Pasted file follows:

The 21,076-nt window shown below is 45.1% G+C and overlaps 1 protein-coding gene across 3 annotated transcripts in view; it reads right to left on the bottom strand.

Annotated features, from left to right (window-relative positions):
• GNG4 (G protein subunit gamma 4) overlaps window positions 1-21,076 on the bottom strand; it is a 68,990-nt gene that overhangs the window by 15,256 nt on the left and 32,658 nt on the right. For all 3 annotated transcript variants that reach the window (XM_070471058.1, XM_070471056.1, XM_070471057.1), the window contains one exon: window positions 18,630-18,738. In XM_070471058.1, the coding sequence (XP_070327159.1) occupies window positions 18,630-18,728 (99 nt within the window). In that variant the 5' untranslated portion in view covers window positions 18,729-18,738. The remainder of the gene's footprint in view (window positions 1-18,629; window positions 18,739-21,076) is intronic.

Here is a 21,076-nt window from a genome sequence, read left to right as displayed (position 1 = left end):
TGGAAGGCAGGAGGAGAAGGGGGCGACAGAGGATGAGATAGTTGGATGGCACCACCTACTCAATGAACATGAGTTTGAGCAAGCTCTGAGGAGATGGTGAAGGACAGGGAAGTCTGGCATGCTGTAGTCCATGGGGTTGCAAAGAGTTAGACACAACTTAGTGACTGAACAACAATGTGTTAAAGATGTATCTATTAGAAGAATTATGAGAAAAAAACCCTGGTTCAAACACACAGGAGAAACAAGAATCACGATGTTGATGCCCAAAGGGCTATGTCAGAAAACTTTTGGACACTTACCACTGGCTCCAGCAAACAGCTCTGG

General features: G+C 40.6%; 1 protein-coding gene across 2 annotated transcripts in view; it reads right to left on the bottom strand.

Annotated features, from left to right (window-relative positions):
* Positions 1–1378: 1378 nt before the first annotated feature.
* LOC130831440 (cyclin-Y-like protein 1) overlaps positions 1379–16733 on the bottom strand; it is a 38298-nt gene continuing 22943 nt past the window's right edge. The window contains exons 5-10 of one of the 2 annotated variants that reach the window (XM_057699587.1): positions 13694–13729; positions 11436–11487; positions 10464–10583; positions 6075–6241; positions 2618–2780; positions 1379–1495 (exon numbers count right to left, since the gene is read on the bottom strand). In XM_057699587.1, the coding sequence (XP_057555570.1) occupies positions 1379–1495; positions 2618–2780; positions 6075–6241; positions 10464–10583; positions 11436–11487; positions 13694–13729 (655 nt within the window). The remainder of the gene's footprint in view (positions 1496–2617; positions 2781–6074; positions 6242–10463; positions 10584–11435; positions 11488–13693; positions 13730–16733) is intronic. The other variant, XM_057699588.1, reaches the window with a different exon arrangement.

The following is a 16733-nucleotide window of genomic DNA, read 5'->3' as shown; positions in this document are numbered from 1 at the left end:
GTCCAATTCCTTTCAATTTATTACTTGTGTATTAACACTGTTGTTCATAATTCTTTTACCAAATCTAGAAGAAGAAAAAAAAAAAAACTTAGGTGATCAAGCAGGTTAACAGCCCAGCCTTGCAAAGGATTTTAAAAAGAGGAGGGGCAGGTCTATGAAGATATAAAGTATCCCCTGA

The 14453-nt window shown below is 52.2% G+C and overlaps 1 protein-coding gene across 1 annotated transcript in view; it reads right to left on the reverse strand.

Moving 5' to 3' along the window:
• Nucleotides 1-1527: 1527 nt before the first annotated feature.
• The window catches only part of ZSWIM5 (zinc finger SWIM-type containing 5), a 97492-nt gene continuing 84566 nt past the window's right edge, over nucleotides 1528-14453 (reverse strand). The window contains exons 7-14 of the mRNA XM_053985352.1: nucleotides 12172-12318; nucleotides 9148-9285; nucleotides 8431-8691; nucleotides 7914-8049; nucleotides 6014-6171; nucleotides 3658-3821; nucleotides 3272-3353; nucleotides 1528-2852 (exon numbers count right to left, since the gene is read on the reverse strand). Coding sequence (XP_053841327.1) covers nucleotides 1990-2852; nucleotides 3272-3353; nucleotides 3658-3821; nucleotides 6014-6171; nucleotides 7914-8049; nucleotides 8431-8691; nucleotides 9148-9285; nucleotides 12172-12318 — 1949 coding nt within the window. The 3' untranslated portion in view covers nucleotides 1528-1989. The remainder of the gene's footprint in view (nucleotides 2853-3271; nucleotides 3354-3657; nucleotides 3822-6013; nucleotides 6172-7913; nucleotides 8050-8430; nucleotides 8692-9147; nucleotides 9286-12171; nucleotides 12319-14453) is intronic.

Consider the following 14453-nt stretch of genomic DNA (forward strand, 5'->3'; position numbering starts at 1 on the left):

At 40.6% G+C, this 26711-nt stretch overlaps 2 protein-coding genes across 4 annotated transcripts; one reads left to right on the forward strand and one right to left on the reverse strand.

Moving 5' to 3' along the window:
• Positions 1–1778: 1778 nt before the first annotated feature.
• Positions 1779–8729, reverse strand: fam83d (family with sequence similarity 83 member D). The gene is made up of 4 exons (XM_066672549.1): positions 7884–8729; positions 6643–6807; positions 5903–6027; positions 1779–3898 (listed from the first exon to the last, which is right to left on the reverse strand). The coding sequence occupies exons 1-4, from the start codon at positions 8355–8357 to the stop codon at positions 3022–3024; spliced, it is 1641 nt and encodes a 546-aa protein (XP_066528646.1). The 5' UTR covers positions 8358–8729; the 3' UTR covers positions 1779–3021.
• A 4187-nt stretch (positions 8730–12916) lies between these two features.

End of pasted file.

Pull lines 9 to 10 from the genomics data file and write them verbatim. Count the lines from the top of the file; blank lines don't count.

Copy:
* LOC130831440 (cyclin-Y-like protein 1) overlaps positions 1379–16733 on the bottom strand; it is a 38298-nt gene continuing 22943 nt past the window's right edge. The window contains exons 5-10 of one of the 2 annotated variants that reach the window (XM_057699587.1): positions 13694–13729; positions 11436–11487; positions 10464–10583; positions 6075–6241; positions 2618–2780; positions 1379–1495 (exon numbers count right to left, since the gene is read on the bottom strand). In XM_057699587.1, the coding sequence (XP_057555570.1) occupies positions 1379–1495; positions 2618–2780; positions 6075–6241; positions 10464–10583; positions 11436–11487; positions 13694–13729 (655 nt within the window). The remainder of the gene's footprint in view (positions 1496–2617; positions 2781–6074; positions 6242–10463; positions 10584–11435; positions 11488–13693; positions 13730–16733) is intronic. The other variant, XM_057699588.1, reaches the window with a different exon arrangement.

The following is a 16733-nucleotide window of genomic DNA, read 5'->3' as shown; positions in this document are numbered from 1 at the left end: